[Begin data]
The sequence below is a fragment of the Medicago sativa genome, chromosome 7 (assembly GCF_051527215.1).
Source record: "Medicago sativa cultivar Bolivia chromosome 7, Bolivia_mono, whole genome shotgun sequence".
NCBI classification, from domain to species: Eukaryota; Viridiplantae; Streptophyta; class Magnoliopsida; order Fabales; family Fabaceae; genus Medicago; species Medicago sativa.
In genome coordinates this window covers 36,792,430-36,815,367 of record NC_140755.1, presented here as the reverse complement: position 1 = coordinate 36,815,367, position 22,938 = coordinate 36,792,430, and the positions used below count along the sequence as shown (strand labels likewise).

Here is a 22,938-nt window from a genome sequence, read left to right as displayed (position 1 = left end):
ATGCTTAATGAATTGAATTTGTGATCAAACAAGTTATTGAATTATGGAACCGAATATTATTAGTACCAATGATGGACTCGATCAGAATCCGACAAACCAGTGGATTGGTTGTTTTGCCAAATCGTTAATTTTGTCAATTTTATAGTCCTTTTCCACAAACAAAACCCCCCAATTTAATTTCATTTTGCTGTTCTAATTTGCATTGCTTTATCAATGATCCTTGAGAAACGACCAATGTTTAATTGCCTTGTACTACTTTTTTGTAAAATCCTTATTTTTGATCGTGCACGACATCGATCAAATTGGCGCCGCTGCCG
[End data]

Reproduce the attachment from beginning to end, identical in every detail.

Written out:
The sequence below is a fragment of the Medicago sativa genome, chromosome 7 (assembly GCF_051527215.1).
Source record: "Medicago sativa cultivar Bolivia chromosome 7, Bolivia_mono, whole genome shotgun sequence".
NCBI classification, from domain to species: Eukaryota; Viridiplantae; Streptophyta; class Magnoliopsida; order Fabales; family Fabaceae; genus Medicago; species Medicago sativa.
In genome coordinates this window covers 36,792,430-36,815,367 of record NC_140755.1, presented here as the reverse complement: position 1 = coordinate 36,815,367, position 22,938 = coordinate 36,792,430, and the positions used below count along the sequence as shown (strand labels likewise).

Here is a 22,938-nt window from a genome sequence, read left to right as displayed (position 1 = left end):
ATGCTTAATGAATTGAATTTGTGATCAAACAAGTTATTGAATTATGGAACCGAATATTATTAGTACCAATGATGGACTCGATCAGAATCCGACAAACCAGTGGATTGGTTGTTTTGCCAAATCGTTAATTTTGTCAATTTTATAGTCCTTTTCCACAAACAAAACCCCCCAATTTAATTTCATTTTGCTGTTCTAATTTGCATTGCTTTATCAATGATCCTTGAGAAACGACCAATGTTTAATTGCCTTGTACTACTTTTTTGTAAAATCCTTATTTTTGATCGTGCACGACATCGATCAAATTGGCGCCGCTGCCG